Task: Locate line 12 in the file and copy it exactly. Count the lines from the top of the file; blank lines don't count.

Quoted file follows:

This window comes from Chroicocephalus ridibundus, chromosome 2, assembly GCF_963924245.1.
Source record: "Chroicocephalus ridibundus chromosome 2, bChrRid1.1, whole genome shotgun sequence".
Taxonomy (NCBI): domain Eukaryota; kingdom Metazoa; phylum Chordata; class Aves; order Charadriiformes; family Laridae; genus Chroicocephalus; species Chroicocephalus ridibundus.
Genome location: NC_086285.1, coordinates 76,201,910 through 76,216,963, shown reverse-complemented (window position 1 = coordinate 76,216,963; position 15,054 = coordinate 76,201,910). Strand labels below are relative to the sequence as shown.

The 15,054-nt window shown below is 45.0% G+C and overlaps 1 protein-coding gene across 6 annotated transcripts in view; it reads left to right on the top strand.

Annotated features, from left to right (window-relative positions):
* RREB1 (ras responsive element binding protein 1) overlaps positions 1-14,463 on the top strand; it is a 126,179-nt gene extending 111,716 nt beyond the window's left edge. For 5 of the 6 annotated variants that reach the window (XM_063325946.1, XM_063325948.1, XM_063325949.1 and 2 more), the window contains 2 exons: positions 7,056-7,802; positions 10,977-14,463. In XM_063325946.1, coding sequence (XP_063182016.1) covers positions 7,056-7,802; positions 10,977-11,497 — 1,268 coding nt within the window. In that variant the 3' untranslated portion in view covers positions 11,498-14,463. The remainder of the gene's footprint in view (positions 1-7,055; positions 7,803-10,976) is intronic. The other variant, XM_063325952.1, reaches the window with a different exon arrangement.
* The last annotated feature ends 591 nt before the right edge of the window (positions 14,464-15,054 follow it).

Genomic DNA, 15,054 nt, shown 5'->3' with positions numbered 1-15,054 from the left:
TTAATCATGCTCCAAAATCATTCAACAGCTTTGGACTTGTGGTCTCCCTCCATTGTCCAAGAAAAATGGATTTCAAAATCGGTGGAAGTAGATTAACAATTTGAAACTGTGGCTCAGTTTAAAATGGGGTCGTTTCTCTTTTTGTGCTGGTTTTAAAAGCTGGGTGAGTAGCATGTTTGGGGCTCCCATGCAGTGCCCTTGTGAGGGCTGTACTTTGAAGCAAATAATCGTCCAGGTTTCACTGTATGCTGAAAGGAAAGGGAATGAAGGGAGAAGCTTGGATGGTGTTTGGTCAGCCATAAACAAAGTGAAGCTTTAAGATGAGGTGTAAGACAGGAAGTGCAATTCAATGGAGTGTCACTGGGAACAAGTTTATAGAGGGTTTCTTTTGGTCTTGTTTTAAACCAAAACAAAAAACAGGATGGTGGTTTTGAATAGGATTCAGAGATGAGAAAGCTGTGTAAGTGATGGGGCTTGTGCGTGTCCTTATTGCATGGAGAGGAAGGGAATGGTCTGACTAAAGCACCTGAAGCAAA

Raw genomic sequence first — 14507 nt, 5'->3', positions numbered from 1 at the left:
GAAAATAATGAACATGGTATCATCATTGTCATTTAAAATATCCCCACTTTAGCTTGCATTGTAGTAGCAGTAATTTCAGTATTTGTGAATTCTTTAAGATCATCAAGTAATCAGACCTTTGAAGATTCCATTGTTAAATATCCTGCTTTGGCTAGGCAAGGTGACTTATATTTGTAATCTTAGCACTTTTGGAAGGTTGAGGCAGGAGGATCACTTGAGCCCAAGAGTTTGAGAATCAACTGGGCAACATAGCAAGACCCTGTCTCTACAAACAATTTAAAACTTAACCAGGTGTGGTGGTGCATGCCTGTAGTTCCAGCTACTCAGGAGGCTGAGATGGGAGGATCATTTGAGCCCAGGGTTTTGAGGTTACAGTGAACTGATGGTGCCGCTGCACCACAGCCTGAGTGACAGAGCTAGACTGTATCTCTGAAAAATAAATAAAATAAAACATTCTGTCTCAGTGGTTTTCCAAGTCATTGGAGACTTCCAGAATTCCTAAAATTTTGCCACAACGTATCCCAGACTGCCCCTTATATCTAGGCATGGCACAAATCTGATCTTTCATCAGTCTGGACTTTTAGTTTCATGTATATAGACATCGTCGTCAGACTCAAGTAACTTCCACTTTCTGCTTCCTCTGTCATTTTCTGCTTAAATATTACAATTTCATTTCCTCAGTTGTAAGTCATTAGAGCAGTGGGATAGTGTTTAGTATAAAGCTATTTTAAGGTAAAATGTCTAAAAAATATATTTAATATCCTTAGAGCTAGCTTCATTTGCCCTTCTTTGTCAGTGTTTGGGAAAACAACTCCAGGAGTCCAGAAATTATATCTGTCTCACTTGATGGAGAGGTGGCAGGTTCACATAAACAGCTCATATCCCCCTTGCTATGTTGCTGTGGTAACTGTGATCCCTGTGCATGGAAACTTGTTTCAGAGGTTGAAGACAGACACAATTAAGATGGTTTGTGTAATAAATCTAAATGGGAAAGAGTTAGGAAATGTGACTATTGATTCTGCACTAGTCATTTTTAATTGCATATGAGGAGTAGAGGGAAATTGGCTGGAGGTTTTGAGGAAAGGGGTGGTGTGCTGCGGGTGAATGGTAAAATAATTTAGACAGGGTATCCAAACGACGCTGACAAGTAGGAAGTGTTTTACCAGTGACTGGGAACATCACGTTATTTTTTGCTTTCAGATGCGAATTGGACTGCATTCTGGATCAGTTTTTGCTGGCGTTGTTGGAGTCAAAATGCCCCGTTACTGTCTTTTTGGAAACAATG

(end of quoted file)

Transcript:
GAAAATAATGAACATGGTATCATCATTGTCATTTAAAATATCCCCACTTTAGCTTGCATTGTAGTAGCAGTAATTTCAGTATTTGTGAATTCTTTAAGATCATCAAGTAATCAGACCTTTGAAGATTCCATTGTTAAATATCCTGCTTTGGCTAGGCAAGGTGACTTATATTTGTAATCTTAGCACTTTTGGAAGGTTGAGGCAGGAGGATCACTTGAGCCCAAGAGTTTGAGAATCAACTGGGCAACATAGCAAGACCCTGTCTCTACAAACAATTTAAAACTTAACCAGGTGTGGTGGTGCATGCCTGTAGTTCCAGCTACTCAGGAGGCTGAGATGGGAGGATCATTTGAGCCCAGGGTTTTGAGGTTACAGTGAACTGATGGTGCCGCTGCACCACAGCCTGAGTGACAGAGCTAGACTGTATCTCTGAAAAATAAATAAAATAAAACATTCTGTCTCAGTGGTTTTCCAAGTCATTGGAGACTTCCAGAATTCCTAAAATTTTGCCACAACGTATCCCAGACTGCCCCTTATATCTAGGCATGGCACAAATCTGATCTTTCATCAGTCTGGACTTTTAGTTTCATGTATATAGACATCGTCGTCAGACTCAAGTAACTTCCACTTTCTGCTTCCTCTGTCATTTTCTGCTTAAATATTACAATTTCATTTCCTCAGTTGTAAGTCATTAGAGCAGTGGGATAGTGTTTAGTATAAAGCTATTTTAAGGTAAAATGTCTAAAAAATATATTTAATATCCTTAGAGCTAGCTTCATTTGCCCTTCTTTGTCAGTGTTTGGGAAAACAACTCCAGGAGTCCAGAAATTATATCTGTCTCACTTGATGGAGAGGTGGCAGGTTCACATAAACAGCTCATATCCCCCTTGCTATGTTGCTGTGGTAACTGTGATCCCTGTGCATGGAAACTTGTTTCAGAGGTTGAAGACAGACACAATTAAGATGGTTTGTGTAATAAATCTAAATGGGAAAGAGTTAGGAAATGTGACTATTGATTCTGCACTAGTCATTTTTAATTGCATATGAGGAGTAGAGGGAAATTGGCTGGAGGTTTTGAGGAAAGGGGTGGTGTGCTGCGGGTGAATGGTAAAATAATTTAGACAGGGTATCCAAACGACGCTGACAAGTAGGAAGTGTTTTACCAGTGACTGGGAACATCACGTTATTTTTTGCTTTCAGATGCGAATTGGACTGCATTCTGGATCAGTTTTTGCTGGCGTTGTTGGAGTCAAAATGCCCCGTTACTGTCTTTTTGGAAACAATG